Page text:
Health Technology

Before your next MRI: the nanoparticles that may be poisoning your body

Gold nanoparticles are used in a variety of medical applications, including delivery of drugs and also in what are known as “MRI contrast agents.” Basically, to make certain organs stand out among the noise of your innards, techs pump a little gold dust in you.

But new research at Stony Brook University suggests that those nanoparticles – once thought harmless – actually disrupt cell production and functioning:

 The scientists discovered that the human adipose-derived stromal cells—a type of adult stem cells—were penetrated by the gold nanoparticles almost instantly and that the particles accumulated in the cells with no obvious pathway for elimination.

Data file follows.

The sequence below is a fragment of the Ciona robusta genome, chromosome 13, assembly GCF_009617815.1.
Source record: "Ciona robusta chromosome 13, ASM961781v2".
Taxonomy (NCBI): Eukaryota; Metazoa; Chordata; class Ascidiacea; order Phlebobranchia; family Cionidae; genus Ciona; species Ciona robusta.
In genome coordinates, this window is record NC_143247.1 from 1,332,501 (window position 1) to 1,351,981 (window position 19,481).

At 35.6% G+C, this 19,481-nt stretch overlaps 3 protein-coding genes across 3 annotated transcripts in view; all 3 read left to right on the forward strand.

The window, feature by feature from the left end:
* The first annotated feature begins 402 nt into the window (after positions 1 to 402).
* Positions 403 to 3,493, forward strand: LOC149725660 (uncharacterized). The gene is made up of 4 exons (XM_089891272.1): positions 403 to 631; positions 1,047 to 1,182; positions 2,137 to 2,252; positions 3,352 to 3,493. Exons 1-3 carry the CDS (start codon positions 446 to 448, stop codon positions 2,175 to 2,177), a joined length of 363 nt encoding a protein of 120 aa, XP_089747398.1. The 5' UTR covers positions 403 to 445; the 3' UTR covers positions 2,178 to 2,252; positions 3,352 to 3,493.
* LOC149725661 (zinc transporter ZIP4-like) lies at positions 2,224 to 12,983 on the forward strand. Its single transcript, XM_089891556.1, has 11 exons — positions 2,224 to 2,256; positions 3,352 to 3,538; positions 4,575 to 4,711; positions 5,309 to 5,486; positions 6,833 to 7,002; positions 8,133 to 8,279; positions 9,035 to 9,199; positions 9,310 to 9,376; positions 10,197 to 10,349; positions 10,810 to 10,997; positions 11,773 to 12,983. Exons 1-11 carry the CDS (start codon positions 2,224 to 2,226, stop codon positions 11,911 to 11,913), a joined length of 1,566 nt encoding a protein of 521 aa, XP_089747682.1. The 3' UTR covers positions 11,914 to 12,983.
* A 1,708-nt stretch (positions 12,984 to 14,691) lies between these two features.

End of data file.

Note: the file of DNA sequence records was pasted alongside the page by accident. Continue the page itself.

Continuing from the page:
The presence of the particles disrupted multiple cell functions, including movement, replication (cell division), and collagen contraction—all processes that are essential in wound healing.

Oh, and the fun doesn’t stop there! It turns out that the introduction of nanoparticles seems to veer into the Incredible Hulk territories:

The most disturbing finding was that the particles interfered with genetic regulation, RNA expression and inhibited the ability to differentiate into mature adipocytes or fat cells.

So in summary, pumping your body with gold dust may actually turn you into Midas. For realzies. Or maybe not. This is just one study…